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Blowdown Simulation of CO2 Pipelines

Collard, A; (2015) Blowdown Simulation of CO2 Pipelines. Doctoral thesis , UCL (University College London). Green open access

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Abstract

Pipelines are the most practical option for transporting large volumes of captured CO2 to appropriate storage sites as part of the Carbon Capture and Storage (CCS) process. Proper maintenance, including periodic blowdown of pipelines or pipeline sections, is necessary for their safe operation, a pre-requisite for the public acceptance of CCS. Given the relatively high Joule-Thomson coefficient of CO2, blowdown can present significant risks to pipeline infrastructure. Depressurisation will result in rapid cooling of the inventory, potentially to below the CO2 triple point temperature (216 °K); and adjoining pipe wall, which may cool below its ductile to brittle transition temperature, resulting in a significant decrease in its resistance to brittle fracture. In this thesis a rigorous CFD model for pipeline outflow, based on the Euler equations, is coupled with a Finite Element model of heat conduction (referred to hereafter as FEM-O) in order to predict transient pipe wall temperatures during the depressurisation of CO2 pipelines. The Peng Robinson Equation of State (EoS) is selected from a range of EoS including the Soave-Redlich-Kwong, Span and Wagner and GERG 2008 for use with FEM-O. The selection was based on a review of the literature, the accepted computational efficiency of cubic EoS and a comparison of outflow predictions with large-scale experimental data generated by the UK National Grid. New formulations of two and three pipe junction boundary conditions are developed for FEM-O in order to model controlled venting of CO2 pipelines. FEM-O is validated against data gathered from various large-scale dense phase CO2 release experiments conducted by the UK National Grid. These included two full bore rupture experiments of a 144 m long, 0.15 m diameter shock tube, a pseudo-steady state release through two 0.05 m diameter pipes joined in series and the blowdown of a large CO2 pipe system through a 5.88 m long, 0.08 m diameter vertical vent pipe connected to a T-junction. One shock tube experiment utilised a binary mixture of dense phase CO2 with N2. The rest of the tests employed pure, dense phase CO2. Allowing for uncertainty in the experimental data, FEM-O predicted the range and rate of outer pipe wall cooling to ± 4 °C throughout each decompression test. Outer pipe wall temperatures were observed and predicted to fall from ambient temperatures to as low as 247 K over ca. 25 s. Fluid pressure and rapid transient predictions closely matched the experimental data. Fluid temperature was consistently under predicted by FEM-O. For the pseudo steady-state experiment, fluid pressure around the junction of the pipes was under predicted by ca. 5 bara (12 %) and fluid temperature predictions by less than 1 %. No experimental wall temperature data was recorded. For the venting of a pipeline system through a T-junction; FEM-O significantly over predicted fluid and pipe wall temperatures compared to the experimental data. This resulted from the assumption of isentropic fluid flow through the T-junction, which in this experiment caused the model to converge on an unrealistic solution for fluid entropy in the fitting. A verification study was also performed to investigate the performance of the FEM steady state pipe wall temperature calculation algorithm, the sensitivity of the pipe wall temperature predictions to the discretisation of the solution domain and to various different boundary conditions applied. Further, the performance of the newly formulated junction boundary conditions was verified. Lastly a large scale venting experiment was simulated to investigate flow regimes in the inventory. The results demonstrate the minimum requirements for the discretisation of the solution domain in order to maintain accuracy. The uninsulated boundary condition appears to under predict transient wall temperature while the insulated and buried boundary conditions display the expected performance. The new pipeline junction boundary conditions display the expected performance. The large scale venting simulation results suggest the inventory stratifies within seconds of the initiation of venting. The accuracy of FEM-O wall temperature predictions are shown to be dependent on the applicability of the fluid model to the blowdown scenario. For FBR scenarios transient pipe wall temperature predictions agree well with the available experimental data. However improvements cannot be claimed when simulating venting scenarios. The Finite Element computer code has been prepared in modular form and may be readily integrated with other blowdown models.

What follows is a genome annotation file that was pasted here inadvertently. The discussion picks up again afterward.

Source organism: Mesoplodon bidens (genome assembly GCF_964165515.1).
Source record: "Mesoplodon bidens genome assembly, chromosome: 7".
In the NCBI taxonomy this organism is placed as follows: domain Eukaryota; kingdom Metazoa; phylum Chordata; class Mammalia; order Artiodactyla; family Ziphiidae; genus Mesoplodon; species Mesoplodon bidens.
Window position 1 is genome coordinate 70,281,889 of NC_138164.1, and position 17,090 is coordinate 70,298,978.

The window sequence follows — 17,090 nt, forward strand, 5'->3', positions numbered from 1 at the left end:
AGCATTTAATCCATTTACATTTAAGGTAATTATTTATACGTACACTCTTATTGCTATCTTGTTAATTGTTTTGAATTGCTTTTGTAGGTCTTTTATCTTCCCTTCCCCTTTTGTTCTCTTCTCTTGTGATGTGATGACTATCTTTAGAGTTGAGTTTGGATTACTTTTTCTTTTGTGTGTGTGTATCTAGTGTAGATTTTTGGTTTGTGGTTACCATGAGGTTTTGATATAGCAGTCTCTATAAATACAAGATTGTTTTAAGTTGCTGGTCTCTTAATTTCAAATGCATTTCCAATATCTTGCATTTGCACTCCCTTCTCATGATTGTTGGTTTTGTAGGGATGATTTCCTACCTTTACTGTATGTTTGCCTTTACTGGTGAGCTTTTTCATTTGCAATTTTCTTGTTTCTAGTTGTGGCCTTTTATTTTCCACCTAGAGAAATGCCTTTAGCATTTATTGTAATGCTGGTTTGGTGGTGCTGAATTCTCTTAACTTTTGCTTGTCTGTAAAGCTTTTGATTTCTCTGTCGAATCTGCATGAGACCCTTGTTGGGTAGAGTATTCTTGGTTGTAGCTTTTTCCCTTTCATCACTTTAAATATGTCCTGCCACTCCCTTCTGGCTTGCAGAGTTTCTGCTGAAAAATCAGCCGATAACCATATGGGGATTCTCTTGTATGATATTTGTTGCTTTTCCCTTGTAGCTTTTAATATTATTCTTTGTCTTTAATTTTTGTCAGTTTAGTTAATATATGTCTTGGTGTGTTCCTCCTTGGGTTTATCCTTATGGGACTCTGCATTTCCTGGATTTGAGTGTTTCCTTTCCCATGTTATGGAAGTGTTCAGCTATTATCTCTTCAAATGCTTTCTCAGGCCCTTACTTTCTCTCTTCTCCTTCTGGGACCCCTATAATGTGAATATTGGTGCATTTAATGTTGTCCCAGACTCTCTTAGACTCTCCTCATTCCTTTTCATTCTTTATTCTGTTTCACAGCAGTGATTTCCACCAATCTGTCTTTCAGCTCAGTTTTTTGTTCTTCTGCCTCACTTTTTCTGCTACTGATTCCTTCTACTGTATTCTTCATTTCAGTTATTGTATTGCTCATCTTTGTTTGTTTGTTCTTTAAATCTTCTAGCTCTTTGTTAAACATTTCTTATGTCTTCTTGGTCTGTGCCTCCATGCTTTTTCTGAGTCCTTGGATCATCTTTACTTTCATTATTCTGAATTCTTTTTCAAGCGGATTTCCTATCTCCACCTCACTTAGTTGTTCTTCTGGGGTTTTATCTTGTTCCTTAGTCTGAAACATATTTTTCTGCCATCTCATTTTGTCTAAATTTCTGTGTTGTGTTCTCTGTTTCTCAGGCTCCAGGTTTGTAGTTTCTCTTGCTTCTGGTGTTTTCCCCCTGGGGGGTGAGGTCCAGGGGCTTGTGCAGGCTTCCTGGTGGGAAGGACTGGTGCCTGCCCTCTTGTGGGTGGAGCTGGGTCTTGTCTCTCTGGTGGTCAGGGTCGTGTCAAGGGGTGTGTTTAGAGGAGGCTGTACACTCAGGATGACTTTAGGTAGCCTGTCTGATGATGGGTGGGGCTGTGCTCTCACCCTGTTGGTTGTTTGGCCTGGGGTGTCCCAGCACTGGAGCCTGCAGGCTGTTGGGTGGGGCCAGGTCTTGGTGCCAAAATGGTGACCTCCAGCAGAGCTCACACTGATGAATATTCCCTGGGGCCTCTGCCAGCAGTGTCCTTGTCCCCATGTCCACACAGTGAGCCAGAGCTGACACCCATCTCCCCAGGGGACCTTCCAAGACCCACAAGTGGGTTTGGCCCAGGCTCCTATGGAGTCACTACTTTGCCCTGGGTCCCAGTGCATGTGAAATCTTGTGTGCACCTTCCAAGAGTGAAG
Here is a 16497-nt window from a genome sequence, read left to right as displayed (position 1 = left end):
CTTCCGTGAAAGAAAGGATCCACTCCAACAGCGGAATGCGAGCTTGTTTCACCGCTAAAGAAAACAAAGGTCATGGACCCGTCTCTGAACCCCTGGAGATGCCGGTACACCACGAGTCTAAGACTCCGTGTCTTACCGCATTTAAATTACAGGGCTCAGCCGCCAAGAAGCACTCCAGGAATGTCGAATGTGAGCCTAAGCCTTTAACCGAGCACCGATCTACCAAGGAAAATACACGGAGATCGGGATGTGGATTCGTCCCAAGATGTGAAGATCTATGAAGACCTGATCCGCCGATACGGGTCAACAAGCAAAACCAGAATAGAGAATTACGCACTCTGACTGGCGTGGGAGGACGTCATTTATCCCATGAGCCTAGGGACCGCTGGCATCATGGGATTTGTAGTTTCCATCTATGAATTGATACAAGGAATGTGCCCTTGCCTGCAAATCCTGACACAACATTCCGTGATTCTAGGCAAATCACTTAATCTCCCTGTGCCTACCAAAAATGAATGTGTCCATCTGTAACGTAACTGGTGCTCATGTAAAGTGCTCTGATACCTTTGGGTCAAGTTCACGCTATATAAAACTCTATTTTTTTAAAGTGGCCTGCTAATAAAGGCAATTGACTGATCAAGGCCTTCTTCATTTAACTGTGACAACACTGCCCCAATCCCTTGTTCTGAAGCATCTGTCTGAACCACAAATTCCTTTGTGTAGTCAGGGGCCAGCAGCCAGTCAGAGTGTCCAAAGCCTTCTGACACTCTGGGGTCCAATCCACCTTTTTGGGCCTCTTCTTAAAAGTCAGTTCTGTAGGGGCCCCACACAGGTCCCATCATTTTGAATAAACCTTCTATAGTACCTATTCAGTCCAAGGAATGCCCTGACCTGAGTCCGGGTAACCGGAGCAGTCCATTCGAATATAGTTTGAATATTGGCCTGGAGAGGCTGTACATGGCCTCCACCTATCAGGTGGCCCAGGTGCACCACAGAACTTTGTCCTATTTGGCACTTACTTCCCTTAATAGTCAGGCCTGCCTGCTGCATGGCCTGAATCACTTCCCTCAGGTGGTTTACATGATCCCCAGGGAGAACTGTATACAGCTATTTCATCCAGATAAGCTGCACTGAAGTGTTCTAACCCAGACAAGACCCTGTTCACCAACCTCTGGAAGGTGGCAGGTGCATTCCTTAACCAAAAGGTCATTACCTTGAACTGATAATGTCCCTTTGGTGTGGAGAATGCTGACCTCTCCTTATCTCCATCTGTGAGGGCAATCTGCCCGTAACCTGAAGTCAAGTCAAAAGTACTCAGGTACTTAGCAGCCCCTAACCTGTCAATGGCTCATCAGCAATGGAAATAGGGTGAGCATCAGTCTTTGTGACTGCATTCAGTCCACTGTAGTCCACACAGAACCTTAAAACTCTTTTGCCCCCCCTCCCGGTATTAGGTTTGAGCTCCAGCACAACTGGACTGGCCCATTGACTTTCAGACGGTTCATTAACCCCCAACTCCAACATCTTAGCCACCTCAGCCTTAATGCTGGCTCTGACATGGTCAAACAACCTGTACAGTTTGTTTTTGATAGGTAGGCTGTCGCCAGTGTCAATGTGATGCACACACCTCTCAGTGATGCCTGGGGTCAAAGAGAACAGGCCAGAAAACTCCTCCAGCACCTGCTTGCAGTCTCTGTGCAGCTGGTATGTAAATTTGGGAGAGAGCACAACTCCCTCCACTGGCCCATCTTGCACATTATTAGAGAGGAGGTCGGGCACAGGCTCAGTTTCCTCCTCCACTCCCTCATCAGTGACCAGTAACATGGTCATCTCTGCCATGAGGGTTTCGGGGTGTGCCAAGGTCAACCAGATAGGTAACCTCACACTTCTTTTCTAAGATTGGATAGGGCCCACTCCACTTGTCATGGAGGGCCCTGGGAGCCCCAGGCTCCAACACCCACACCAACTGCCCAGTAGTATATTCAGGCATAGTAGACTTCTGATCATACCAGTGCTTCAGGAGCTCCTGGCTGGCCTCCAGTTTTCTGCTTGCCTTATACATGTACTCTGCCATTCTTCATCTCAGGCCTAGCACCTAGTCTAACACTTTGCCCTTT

Type: Thesis (Doctoral)
Title: Blowdown Simulation of CO2 Pipelines
Event: UCL (University College London)
Open access status: An open access version is available from UCL Discovery
Language: English
UCL classification: UCL > Provost and Vice Provost Offices
UCL > Provost and Vice Provost Offices > UCL BEAMS
UCL > Provost and Vice Provost Offices > UCL BEAMS > Faculty of Engineering Science
UCL > Provost and Vice Provost Offices > UCL BEAMS > Faculty of Engineering Science > Dept of Chemical Engineering
URI: https://discovery.ucl.ac.uk/id/eprint/1471446
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